The Letters of the Younger Pliny
by Pliny the Younger, translated by Betty Radice
Providing a series of fascinating views of Imperial Rome, The Letters of the Younger Pliny also offer one of the fullest self-portraits to survive from classical times. Pliny’s lively and very personal letters address an astonishing range of topics, from a deeply moving account of his uncle’s death in the eruption that engulfed Pompeii, to observations on the early Christians—“a desperate sort of cult carried to extravagant lengths”—from descriptions of everyday life in Rome, with its scandals and court cases, to Pliny’s life in the country.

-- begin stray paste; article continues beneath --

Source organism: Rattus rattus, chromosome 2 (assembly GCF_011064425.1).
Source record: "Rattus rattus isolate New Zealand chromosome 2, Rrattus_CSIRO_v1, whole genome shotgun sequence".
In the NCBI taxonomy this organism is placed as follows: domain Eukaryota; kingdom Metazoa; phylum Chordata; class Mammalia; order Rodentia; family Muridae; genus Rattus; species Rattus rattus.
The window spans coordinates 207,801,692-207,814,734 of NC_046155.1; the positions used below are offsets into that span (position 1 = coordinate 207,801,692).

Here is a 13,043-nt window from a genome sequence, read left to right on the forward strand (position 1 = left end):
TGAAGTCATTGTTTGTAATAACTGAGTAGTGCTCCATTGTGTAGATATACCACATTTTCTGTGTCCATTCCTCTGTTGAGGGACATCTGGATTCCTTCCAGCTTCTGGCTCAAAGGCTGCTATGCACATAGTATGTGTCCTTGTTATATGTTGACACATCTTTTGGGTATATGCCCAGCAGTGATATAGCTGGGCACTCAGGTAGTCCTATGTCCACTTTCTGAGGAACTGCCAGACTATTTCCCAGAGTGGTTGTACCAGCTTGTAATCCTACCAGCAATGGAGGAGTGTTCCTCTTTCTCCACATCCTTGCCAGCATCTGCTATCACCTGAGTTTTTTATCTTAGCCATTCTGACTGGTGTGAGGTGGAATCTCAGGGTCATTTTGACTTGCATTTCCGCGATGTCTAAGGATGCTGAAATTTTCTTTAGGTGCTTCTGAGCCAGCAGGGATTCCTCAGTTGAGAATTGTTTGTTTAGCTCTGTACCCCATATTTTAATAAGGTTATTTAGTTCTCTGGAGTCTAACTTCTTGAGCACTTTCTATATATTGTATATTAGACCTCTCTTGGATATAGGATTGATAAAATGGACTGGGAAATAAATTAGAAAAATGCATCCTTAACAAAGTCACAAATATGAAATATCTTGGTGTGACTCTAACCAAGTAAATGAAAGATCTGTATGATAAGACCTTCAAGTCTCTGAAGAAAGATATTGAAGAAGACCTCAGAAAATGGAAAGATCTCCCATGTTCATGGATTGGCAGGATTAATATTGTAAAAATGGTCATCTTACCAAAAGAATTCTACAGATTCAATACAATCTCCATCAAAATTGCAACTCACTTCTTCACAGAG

“Gaius Plinius Caecilius Secundus, born Gaius Caecilius or Gaius Caecilius Cilo (61 – c. 113), better known as Pliny the Younger, was a lawyer, author, and magistrate of Ancient Rome. Pliny’s uncle, Pliny the Elder, helped raise and educate him.” —Wikipedia